Why Not Invest In Art ?
There are dozens of articles on the internet praising the potential of art in an investment portfolio. In my article ‘Why Invest in Art,” I outline many of the reasons to invest in art. But the prudent investor should not overlook the many reasons not to invest in art.
Rate of Return
The expected rate of return that you might expect from your portfolio of investment grade art will be around 4%. Compared to interest-bearing investments, this is not poor return, but compared to the long-term rate of return for stocks at 6%, the return is inferior especially when you considered the heightened risks that are associated with art investment.
I speculate that the long-term prospects for fine art are positive, but this time frame is in decades not years.
The volatility of art prices are similar to those of equities, and is probably a bit higher. Although the art of the very highest echelon of artists, such as Van Gogh, Klimt and Picasso hold their value, prices of secondary investment artists are much more volatile. And even major artists will have art that tumbles at times at auction.
Besides financial risks, art is also subject to fraud risks. We don’t have to look far to see such risks in other financial markets, which are supposedly regulated. The art market is basically an unregulated market, and it has its share of schemers.
The value of art is purely subjective. I have been asked many times why a particular artist or piece of art is valued as it is. My answer, “Art is what people will pay for it.”
The value art is subject to persuasive manipulation of its sellers. Appraisals, although can be helpful, can also be almost fraudulent. As an art appraiser, I have had collectors show me appraisals for artwork that signficantly overvalue the art. Recently, a collector wanted me to reappraise a Norman Rockwell print, which he had an appraisal stating the print was worth $70,000 in 1970. He was optimistic a new appraisal would push that price even higher. He was not to pleased to receive my appraisal of $750.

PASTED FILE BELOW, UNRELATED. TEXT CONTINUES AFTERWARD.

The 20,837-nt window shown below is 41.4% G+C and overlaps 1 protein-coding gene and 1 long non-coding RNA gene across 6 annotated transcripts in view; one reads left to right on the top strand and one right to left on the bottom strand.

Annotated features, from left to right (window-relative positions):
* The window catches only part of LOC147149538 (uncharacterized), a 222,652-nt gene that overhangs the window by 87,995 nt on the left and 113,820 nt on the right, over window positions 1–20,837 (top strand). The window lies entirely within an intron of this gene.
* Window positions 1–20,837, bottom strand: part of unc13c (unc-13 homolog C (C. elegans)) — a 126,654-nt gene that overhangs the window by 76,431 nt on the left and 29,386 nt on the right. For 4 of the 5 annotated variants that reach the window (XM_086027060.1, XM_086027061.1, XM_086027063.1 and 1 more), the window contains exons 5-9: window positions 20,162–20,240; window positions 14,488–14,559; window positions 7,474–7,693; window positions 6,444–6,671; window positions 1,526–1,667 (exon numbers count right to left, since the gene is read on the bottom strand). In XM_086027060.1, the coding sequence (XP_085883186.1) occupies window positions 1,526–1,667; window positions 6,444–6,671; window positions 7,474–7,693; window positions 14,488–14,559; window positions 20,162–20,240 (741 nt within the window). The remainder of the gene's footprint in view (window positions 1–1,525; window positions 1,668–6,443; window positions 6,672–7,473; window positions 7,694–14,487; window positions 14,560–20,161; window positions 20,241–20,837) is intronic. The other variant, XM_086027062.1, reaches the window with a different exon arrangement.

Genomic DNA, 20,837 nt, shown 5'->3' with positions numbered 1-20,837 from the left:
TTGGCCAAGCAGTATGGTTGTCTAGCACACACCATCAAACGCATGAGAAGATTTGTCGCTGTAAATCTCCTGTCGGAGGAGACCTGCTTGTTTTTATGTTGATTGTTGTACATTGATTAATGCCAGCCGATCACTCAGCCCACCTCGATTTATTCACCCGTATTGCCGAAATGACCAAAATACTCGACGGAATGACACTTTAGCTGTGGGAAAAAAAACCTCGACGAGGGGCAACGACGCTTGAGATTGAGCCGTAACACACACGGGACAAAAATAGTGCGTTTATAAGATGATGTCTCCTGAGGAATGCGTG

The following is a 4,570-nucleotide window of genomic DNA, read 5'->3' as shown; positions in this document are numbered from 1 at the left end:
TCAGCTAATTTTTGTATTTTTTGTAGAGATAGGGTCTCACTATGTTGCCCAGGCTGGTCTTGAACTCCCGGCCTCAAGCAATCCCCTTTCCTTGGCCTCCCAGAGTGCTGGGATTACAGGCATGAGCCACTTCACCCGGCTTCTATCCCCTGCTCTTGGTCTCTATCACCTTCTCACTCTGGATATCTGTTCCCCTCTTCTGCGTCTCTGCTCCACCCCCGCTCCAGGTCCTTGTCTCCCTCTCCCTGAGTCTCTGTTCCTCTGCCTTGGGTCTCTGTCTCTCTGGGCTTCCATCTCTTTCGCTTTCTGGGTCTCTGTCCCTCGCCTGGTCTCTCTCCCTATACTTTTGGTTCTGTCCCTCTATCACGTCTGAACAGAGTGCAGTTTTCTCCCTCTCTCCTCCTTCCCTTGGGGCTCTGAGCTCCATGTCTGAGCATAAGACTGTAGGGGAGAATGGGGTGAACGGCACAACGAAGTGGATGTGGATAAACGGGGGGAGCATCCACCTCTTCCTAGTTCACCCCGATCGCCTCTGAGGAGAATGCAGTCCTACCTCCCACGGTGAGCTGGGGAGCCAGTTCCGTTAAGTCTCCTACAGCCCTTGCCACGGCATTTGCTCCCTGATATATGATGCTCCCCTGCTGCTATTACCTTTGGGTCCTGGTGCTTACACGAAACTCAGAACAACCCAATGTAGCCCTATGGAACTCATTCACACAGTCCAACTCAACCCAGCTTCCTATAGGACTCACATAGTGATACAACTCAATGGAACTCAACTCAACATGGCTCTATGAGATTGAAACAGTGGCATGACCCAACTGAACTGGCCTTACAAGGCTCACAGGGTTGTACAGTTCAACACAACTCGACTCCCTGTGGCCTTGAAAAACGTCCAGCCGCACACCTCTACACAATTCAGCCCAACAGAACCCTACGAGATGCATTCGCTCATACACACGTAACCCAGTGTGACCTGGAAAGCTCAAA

Even dealers who are honest can sell work that is not what it is presented to be. Spectacular art forgeries have been perpetrated against some very knowledgeable individuals including the major auction houses. When a collector buys a piece at auction, he assumes the piece is genuine. If it is not, the buyer has little recourse unless he can show that the seller was aware that it was not genuine. A million dollar painting that is discovered to be a forgery is basically a million dollar loss, and there is not insurance that can absolutely protect the buyer from this possibility.